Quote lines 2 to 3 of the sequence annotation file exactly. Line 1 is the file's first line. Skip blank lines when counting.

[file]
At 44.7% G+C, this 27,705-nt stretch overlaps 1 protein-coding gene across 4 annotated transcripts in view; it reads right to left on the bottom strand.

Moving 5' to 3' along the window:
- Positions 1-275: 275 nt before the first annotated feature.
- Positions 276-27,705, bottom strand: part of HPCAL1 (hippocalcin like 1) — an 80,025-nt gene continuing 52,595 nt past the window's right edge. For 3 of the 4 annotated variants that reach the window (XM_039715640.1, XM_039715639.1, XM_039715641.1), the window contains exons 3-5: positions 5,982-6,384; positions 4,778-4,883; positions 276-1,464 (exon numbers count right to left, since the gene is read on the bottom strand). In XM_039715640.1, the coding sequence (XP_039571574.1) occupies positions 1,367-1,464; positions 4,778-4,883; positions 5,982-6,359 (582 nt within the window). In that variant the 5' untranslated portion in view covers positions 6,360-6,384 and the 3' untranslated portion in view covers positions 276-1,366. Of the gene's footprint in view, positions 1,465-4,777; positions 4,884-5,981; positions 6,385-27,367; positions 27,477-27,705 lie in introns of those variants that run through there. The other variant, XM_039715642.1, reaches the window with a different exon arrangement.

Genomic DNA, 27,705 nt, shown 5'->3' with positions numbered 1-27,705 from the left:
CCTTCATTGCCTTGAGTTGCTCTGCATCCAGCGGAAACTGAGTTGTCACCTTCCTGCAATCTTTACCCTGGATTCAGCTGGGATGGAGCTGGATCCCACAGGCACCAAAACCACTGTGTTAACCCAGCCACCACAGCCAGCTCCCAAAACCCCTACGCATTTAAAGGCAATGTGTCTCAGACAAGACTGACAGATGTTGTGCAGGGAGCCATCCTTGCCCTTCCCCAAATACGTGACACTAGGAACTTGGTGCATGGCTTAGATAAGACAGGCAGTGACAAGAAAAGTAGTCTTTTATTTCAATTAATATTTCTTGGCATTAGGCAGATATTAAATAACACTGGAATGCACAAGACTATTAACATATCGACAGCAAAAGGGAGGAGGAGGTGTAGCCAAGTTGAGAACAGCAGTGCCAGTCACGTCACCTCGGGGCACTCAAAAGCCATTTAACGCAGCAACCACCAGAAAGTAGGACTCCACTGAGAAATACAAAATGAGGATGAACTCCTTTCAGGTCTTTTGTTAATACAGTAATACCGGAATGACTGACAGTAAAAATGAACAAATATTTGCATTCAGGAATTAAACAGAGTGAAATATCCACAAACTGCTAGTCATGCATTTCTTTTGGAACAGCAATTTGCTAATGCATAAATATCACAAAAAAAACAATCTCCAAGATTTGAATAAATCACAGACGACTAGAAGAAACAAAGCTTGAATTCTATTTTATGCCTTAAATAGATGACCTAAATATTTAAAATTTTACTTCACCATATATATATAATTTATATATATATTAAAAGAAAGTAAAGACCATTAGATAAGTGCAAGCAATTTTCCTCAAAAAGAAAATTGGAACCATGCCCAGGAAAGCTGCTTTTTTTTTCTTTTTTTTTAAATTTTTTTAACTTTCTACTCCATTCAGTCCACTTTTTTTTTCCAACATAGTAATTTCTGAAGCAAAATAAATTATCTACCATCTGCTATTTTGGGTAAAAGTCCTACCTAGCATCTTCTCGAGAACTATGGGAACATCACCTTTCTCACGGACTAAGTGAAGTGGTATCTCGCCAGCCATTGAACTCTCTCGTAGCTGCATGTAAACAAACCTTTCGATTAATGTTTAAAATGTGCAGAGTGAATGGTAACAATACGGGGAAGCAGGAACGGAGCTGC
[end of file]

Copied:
Moving 5' to 3' along the window:
- Positions 1-275: 275 nt before the first annotated feature.